Shooting modes

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What do you want to control

A photograph requires you to set a good deal of parameters like aperture, exposure, ISO. Sometimes, you care more about one of them than the rest. The shooting modes let you select what.

Many settings end up with the same brightness

If you follow the descriptions on exposure, aperture and ISO you will see that you can trade-off one of these and still get the same amount of light to your sensor, resulting in a picture that has the same brightness.

  • Increase the aperture by a factor of two and increase the exposure by a factor of four.
  • Decrease the exposure by a factor of two and increase the ISO by the same amount
  • Increase the ISO by a factor of four and decrease the aperture by a factor of two.

But, all of these settings have different goals:

  • ISO is about noise in your picture, the lower the ISO the less noisy it is
  • exposure is about how much movement there is. If something is moving quickly, you need to expose it faster in less time.
  • aperture is the trickier one. It affects both the speed, and the depth of field allowing you to emphasize what is important and what is not.

At different times, you may want to select a specific exposure or aperture and let the camera determine the rest for best results. Shooting modes will allow you to do just that.

Your basic shooting modes
  • P Program mode: This is the automatic mode. The camera will try to set everything so that you get a nice picture without you worrying about the settings. There is nothing wrong in using it, but if this is how you always use the camera, you definitely paid too much for it as a simpler and cheaper camera would also work for you.

  • S Speed priority mode: You determine the exposure speed and the camera determines the aperture (and if allowed ISO).

  • A Aperture priority mode: You determine the aperture and the camera determines exposure (and if allowed ISO).

  • M Manual mode: Everything is under your control. You set the aperture and the exposure, it is your responsibility that there is enough light that reaches the sensor within the given settings.

When to use what

  • P: more or less when you are frustrated, you need to make a quick picture, when you give your camera to a friend that does not want a lengthy introduction, when you messed around with all the settings, and you finally just want to take a decent picture and be done with it, this is the mode to use.
  • S: indoors, especially when it is darker, when you are trying to capture fast moving things like cars, planes, running people, animals. Both are slightly different. In dark places, you would usually know what is the slowest exposure you can have and still keep the image sharpness. So you do not want to go below that. Other applications are where you want to expose for a set time (like dreamy waterfalls).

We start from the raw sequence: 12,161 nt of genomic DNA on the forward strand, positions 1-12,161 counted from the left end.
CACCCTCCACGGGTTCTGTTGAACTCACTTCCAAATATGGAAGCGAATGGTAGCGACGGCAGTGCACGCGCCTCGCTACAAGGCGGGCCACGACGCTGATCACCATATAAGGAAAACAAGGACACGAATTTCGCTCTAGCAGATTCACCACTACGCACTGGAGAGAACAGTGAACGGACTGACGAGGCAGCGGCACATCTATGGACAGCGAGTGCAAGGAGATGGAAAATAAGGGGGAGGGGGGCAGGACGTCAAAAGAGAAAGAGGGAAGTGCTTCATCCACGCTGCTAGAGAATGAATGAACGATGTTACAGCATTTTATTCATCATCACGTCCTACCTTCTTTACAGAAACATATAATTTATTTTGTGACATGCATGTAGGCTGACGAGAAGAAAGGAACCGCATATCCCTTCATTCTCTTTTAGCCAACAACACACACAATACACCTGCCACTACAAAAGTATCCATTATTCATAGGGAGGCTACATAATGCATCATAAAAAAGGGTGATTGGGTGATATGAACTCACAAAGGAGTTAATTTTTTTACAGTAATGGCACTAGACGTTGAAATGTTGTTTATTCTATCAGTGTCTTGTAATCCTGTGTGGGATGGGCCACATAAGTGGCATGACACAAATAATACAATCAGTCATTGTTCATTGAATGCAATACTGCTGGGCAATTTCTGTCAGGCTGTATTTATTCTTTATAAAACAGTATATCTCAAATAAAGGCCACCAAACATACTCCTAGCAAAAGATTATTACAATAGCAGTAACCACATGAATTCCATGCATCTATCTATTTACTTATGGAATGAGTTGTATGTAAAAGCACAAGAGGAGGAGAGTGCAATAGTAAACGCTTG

• A: technically, this should be the mode you use your camera most of the time. Aperture is the most expressive setting, and also determines quite a bit of the quality of the picture. As long as you can maintain the proper exposure for the selected aperture, this will serve you the best.
  • M: the torture mode. This is needed when the automatic metering will play tricks on you, when the light around you is changing quickly and when you have the time, to adjust the settings in peace. More or less the total opposite of P.

What about ISO

There is not a direct ISO priority mode. But most cameras actually give you two options.

  • Manually adjust ISO during any given mode.
    • Higher end cameras will have an easily accessible ISO button, which will allow you to press it, and use one of the rotating knobs to set the ISO.
    • In some others, it will be possible to map the second command dial in A or S modes to control ISO.
  • Use the so called Auto ISO Sensitivity mode. This allows you to set a minimum and maximum ISO that you want to have (more or less your tolerance limit) and the camera will adjust the ISO in P, A or S mode as needed.

These pages are for Amateur Photographers and not really for seasoned photographers and professionals. I have no affiliation or commercial interest with any brand/make. I write from my own experience. I ended up using mainly Nikon, so I am more familiar with this brand than others. See price for notes on pricing as well as photography related links.